It is always worthwhile to keep your options open. That trustworthy advice applies to the world of international finance as well. There is always value in having the right, but not the obligation, to buy or sell something at a guaranteed price at the end of each season if the price in the future.
A racehorse owner with an option to buy a new thoroughbred at a certain price could exercise that option with great profit if the horse were to win the Kentucky Derby. A sheep farmer in New Zealand could profit from having the option to sell wool at a guaranteed price at the end of each season if the price of wool were to fall precipitously.
In the financial markets, where nothing of value is free, options-logically-cost money. The seller of the option has to be paid for taking the risk that the option will be exercised, or used at some time in the future.
One of the biggest advantages of buying an option is that investors know they will never lose more than a price they originally paid for the option. If wool prices in New Zealand end up higher than the level guaranteed by the purchase option the New Zealand farmer can choose to let the call option expire and sell wool on the open market at higher price.
The most important factor in determining an option’s value is the likehood of it being used. An option that no one expects to be exercised costs very little. However, an option will naturally be quite expensive if there is a good chance of its being exercised. An option to buy a ton of umbrellas would be more expensive just before a London rainstorm than during a dry spell in Los Angeles.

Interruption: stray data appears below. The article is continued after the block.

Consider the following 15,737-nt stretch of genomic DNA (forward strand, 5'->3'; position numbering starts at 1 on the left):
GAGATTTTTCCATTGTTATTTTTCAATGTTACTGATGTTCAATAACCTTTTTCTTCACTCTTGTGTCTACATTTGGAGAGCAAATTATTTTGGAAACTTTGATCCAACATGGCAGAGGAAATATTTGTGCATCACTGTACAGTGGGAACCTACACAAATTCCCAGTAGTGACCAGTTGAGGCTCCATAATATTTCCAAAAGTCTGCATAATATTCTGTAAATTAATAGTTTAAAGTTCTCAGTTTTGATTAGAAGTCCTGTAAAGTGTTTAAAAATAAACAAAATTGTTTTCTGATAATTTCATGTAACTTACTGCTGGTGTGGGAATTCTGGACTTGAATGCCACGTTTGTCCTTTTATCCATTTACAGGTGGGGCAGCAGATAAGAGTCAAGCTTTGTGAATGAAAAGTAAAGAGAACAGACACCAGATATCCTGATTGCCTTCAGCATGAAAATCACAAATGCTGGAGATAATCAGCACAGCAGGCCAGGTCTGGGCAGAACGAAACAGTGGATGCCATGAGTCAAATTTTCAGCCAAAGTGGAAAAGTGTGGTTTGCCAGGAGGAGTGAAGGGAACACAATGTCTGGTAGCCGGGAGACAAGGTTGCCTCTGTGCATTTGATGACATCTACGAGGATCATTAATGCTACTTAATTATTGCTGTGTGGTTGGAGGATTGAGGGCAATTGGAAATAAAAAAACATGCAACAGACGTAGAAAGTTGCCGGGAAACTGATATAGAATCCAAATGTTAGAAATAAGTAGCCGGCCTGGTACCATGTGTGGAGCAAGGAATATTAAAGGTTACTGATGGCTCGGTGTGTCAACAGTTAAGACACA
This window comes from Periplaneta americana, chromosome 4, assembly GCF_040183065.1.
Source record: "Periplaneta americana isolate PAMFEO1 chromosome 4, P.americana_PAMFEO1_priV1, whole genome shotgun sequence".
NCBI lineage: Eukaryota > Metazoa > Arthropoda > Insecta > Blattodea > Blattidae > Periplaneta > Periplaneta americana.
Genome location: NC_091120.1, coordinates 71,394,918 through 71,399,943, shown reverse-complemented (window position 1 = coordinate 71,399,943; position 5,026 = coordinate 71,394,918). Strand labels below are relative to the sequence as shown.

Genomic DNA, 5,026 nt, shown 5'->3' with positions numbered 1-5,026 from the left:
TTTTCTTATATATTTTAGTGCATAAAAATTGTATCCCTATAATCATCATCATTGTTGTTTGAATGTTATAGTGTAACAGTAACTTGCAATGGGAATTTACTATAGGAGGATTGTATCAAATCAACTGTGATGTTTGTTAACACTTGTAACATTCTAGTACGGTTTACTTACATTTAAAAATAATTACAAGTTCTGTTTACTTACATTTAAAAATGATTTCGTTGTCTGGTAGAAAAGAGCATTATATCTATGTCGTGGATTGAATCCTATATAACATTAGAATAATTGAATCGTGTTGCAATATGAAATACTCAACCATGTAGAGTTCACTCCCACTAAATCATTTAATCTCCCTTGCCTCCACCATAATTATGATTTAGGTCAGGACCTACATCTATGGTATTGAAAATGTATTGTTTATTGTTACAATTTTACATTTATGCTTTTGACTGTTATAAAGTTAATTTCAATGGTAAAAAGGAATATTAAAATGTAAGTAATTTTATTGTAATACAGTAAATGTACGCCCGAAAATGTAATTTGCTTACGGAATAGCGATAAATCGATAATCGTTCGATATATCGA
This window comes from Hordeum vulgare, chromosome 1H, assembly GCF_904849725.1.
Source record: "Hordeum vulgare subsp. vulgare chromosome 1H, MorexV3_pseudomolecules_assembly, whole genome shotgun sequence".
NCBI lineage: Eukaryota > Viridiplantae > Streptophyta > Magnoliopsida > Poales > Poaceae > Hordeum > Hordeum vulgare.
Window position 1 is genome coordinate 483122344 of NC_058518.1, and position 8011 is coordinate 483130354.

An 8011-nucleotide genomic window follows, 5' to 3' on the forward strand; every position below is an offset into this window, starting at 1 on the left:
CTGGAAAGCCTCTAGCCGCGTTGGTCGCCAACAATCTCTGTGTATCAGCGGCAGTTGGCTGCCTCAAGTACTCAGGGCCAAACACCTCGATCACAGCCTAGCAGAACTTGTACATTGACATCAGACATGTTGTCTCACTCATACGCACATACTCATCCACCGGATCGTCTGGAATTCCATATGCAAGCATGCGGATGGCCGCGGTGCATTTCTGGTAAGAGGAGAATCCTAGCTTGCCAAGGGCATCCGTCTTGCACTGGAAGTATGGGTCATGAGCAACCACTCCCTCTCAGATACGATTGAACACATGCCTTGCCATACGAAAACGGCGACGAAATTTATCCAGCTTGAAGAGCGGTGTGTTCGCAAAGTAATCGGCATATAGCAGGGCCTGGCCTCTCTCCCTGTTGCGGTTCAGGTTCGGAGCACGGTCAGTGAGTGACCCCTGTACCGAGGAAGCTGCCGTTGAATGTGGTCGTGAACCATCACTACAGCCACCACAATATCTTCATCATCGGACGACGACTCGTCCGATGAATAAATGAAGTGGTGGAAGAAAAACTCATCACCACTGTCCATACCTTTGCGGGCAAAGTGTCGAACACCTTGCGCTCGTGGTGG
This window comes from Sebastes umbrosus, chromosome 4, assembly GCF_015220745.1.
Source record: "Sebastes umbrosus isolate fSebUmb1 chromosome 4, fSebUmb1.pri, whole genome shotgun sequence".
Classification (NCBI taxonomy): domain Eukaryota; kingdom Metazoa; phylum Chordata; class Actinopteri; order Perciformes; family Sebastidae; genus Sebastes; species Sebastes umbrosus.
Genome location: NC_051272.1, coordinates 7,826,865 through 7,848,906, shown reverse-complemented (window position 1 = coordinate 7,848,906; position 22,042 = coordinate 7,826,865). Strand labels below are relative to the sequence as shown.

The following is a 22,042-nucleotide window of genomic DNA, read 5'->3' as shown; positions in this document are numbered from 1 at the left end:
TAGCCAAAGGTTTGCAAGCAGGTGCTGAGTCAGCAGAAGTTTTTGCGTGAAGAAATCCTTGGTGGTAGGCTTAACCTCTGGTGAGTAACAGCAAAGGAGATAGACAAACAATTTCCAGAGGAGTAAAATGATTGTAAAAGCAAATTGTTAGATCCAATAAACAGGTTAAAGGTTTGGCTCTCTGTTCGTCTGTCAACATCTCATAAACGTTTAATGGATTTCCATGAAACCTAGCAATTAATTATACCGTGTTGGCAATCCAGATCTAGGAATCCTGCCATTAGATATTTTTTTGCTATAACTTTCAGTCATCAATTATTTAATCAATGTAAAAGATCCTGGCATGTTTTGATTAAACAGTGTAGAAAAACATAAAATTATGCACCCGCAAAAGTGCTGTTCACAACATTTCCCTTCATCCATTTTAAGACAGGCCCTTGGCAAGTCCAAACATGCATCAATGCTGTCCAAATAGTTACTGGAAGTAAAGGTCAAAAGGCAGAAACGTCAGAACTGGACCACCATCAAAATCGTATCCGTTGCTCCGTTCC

Options can be created for anything that has uncertainty. For example, since no one knows for sure if a stock’s price will go up or go down, it is worthwhile having an option to sell a given stock at a fixed price in the future. If its price moves in the right direction, the holder of a stock option will profit handsomely by exercising that option-or by selling it to someone else.
An option’s value essentially depends on the movements in value of underlying the assets. But two other factors also influence an option’s value: volatility, the amount of movement of the underlying asset, such as dot-com stock, is worth much more than one based on a stock that hardly ever changes in value. Likewise, an option that can be exercised over several years is much more valuable than one be can be exercised for only a few days.
Because options are much more volatile than the underlying assets on which they are based, investors need to be especially careful with them. Buying an option is not same as buying a stock. It can rise exponentially in value, or it can become worthless within a matter of weeks. Because a stock option, for example, represents the right to buy or sell a large number of shares of underlying stock, its price moves much more quickly.
The world’s first options were used in early agrarian societies, where options in the form of handshake agreements allowed farmers to hedge against the fluctuating price of commodities such as wheat or grapes. In the expanding global economy, options and options market from Chicago to Hong Kong, from Melbourne to London have grown to include a vast cornucopia of products, including foreign currency options and options on other financial instruments such as stock indexes, futures, and interest rate.